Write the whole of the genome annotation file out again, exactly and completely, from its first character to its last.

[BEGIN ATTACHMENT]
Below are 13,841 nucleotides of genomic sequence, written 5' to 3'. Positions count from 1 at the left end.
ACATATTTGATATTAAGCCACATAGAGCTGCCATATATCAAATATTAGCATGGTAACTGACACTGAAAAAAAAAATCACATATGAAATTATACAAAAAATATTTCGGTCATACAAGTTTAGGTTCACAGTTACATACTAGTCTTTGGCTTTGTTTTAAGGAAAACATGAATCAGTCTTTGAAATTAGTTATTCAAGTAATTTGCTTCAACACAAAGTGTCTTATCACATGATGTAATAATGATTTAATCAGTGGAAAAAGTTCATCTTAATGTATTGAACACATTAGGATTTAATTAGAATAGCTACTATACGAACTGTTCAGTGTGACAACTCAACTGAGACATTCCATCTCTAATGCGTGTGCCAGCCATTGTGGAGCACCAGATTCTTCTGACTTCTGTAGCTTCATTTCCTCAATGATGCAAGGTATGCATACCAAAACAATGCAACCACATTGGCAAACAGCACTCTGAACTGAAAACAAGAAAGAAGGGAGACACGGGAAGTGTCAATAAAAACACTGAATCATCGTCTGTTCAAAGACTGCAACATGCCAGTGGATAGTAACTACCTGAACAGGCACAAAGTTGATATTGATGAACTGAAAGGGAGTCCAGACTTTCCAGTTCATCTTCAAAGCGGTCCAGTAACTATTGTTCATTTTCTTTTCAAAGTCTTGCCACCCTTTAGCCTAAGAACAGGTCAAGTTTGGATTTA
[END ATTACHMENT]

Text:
Below are 13,841 nucleotides of genomic sequence, written 5' to 3'. Positions count from 1 at the left end.
ACATATTTGATATTAAGCCACATAGAGCTGCCATATATCAAATATTAGCATGGTAACTGACACTGAAAAAAAAAATCACATATGAAATTATACAAAAAATATTTCGGTCATACAAGTTTAGGTTCACAGTTACATACTAGTCTTTGGCTTTGTTTTAAGGAAAACATGAATCAGTCTTTGAAATTAGTTATTCAAGTAATTTGCTTCAACACAAAGTGTCTTATCACATGATGTAATAATGATTTAATCAGTGGAAAAAGTTCATCTTAATGTATTGAACACATTAGGATTTAATTAGAATAGCTACTATACGAACTGTTCAGTGTGACAACTCAACTGAGACATTCCATCTCTAATGCGTGTGCCAGCCATTGTGGAGCACCAGATTCTTCTGACTTCTGTAGCTTCATTTCCTCAATGATGCAAGGTATGCATACCAAAACAATGCAACCACATTGGCAAACAGCACTCTGAACTGAAAACAAGAAAGAAGGGAGACACGGGAAGTGTCAATAAAAACACTGAATCATCGTCTGTTCAAAGACTGCAACATGCCAGTGGATAGTAACTACCTGAACAGGCACAAAGTTGATATTGATGAACTGAAAGGGAGTCCAGACTTTCCAGTTCATCTTCAAAGCGGTCCAGTAACTATTGTTCATTTTCTTTTCAAAGTCTTGCCACCCTTTAGCCTAAGAACAGGTCAAGTTTGGATTTA